The UK saw its property prices fall annually for the first time since 2012 as the harsh realities of the coronavirus pandemic hit home.
The average across the UK’s regions was 0.1% lower in June of this year than they were in 2019 – the first annual drop in eight years.
The slump has decimated the industry since the pandemic really gathered pace in March, and the building society Nationwide has confirmed that house prices in June were also 1.4% lower than in May.
The main issue during the lockdown period was that property viewings and house moves were scrapped in April and May as COVID-19 peaked, and uncertainty in the jobs market has also played a part in the downturn in demand.
“The property market was never going to get through such a profound economic shock without taking a material hit,” said the managing director of the mortgage firm Coreco, Andrew Montlake.
“The second half of 2020 is going to be the real test for the property market, as government support for workers is slowly removed and we see a rise in unemployment. The government and Treasury are going to be tested like never before as they seek to keep people in jobs, which will clearly be pivotal to the future direction of house prices.”
London Properties Could Lose £90k in Value
The rather stark predictions from the Office for Budget Responsibility suggest that the average UK property will lose £30k in value over the next couple of years – in London, this figure is a staggering £90k.
The prediction is for a 2.4% fall by the end of 2020, and then next year will see a plan-breaking loss of a further 11.7% according to the same statistics.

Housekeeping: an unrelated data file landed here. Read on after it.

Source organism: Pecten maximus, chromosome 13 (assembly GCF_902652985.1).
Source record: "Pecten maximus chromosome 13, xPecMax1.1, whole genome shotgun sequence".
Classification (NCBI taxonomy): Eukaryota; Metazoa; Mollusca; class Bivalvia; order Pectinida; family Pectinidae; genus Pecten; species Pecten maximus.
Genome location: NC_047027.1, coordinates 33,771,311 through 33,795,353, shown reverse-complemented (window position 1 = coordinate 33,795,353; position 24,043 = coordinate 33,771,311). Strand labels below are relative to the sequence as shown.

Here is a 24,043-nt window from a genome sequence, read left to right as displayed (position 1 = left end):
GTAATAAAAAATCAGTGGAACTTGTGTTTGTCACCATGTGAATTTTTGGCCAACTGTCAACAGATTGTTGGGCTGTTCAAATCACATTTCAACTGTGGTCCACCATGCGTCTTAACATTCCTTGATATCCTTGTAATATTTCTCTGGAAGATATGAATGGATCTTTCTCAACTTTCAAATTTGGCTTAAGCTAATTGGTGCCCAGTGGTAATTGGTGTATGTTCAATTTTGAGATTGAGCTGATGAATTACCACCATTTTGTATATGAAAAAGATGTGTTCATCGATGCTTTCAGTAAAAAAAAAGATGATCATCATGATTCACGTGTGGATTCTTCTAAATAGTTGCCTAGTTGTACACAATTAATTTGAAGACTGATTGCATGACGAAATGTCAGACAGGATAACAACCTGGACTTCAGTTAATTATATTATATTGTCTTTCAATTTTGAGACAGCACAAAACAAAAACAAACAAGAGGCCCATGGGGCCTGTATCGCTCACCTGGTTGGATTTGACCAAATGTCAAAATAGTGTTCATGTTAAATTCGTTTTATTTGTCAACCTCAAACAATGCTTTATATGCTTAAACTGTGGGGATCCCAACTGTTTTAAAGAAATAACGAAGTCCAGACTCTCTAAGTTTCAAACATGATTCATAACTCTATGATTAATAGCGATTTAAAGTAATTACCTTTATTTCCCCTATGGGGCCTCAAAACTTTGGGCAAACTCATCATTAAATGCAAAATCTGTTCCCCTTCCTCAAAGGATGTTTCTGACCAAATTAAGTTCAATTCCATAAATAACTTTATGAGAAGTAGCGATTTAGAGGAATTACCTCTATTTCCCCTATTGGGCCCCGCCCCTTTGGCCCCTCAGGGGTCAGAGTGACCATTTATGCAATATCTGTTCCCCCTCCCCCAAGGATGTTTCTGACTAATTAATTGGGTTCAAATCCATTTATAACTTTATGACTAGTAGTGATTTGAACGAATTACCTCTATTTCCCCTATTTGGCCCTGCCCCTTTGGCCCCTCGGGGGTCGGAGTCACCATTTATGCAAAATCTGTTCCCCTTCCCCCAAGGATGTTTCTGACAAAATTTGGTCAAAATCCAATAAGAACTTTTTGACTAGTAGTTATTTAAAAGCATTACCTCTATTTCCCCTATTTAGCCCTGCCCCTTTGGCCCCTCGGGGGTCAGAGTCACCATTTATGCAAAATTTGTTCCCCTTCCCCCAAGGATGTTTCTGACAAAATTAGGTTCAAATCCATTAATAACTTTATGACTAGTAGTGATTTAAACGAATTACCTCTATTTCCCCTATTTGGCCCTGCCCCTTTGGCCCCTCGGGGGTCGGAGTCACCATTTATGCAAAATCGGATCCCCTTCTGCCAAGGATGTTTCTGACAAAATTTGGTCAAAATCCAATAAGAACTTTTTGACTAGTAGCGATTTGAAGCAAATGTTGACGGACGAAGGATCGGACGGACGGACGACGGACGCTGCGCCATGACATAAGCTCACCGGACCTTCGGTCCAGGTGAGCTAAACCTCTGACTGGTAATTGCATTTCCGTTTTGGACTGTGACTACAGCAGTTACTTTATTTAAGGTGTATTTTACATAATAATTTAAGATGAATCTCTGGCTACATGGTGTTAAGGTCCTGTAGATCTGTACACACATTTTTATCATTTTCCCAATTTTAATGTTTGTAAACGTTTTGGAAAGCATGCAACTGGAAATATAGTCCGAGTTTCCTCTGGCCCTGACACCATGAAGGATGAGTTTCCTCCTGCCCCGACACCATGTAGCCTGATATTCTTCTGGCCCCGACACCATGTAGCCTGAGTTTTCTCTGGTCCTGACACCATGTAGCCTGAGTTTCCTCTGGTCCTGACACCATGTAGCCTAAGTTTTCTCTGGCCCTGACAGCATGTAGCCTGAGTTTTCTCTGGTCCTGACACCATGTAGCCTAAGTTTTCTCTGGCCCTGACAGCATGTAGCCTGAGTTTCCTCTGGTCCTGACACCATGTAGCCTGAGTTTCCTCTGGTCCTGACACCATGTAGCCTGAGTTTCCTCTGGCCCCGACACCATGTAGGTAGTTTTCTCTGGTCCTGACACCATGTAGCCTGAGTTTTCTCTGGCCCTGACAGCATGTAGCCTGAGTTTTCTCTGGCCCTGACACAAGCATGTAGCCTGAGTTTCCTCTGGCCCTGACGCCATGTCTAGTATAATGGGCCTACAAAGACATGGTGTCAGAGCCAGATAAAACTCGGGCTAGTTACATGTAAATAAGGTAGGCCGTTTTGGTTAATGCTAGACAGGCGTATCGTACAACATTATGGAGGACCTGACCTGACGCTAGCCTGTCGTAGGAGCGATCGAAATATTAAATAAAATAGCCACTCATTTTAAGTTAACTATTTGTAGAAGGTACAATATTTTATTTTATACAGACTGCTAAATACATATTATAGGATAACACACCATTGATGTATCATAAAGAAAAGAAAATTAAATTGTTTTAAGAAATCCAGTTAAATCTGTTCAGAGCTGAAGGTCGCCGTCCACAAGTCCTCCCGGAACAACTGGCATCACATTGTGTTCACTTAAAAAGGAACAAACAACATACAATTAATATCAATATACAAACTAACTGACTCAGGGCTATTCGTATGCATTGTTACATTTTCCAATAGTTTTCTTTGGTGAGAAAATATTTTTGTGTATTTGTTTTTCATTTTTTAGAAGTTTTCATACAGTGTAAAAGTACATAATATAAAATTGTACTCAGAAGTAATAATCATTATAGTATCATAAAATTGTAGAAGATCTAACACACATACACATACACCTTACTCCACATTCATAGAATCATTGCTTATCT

The average home in the UK is worth £230,000 at the time of writing, but that could slip to £200,000 by the end of 2021. In London, there would be a drop off from an average of £605,000 to £515,000.
“Though only a small decrease, it is notable as the first time since 2010 when the housing market was struggling to gain traction following the shock of the global financial crisis, that prices have fallen for four months in a row,” reports the managing director of the Halifax bank, Russell Galley.
Stamp Duty Holiday Sparks Mini Revival
One of the rescue packages outlined by the Chancellor, Rishi Sunak, to stimulate the UK economy was a temporary stamp duty holiday that will last until next March.
It was a welcome move, because while viewings can now be arranged and sales completed, there is largely a reticence among the population to buy a new home given that job prospects and income are uncertain at the moment.
That said, properties in the £400k-£500k band – the very top-end of Sunak’s stamp duty offer, have seen plenty of activity in pockets of the country.
Rightmove, the premier property portal in Britain, has said that there has been a 49% increase in enquiries since the Chancellor made his announcement, and that the bulk of those have come in the south of England and in that value band mentioned.
The most searched areas are found in regions in close proximity to London, including Chelmsford, Bromley and Swindon, while Borehamwood and Caterham – in Hertfordshire and Surrey respectively – saw an increase in interest of 38% and 41%.
The director of Rightmove, Miles Shipside, said: “The uplift in enquiries is likely a mixture of people looking in new areas to see what they can now afford, changing their search criteria to bigger, slightly more expensive homes, and new movers coming into the market because they now have enough extra budget to move home.
“The savings of £15,000 on property above £500,000 may also help some people to trade up more easily. Our analysis shows that this is going to help the mid-market the most.”
Milton Keynes is another region where there has been a spike in interest, and Joe Frost of local firm Alan Francis said: “We’re busier than ever. It has been incredibly buoyant since the stamp duty announcement. We had one person complete the day after and save £15,000, so they were very happy.
“It also means people are keeping their prices firm – prices are perhaps not as negotiable as they were before.”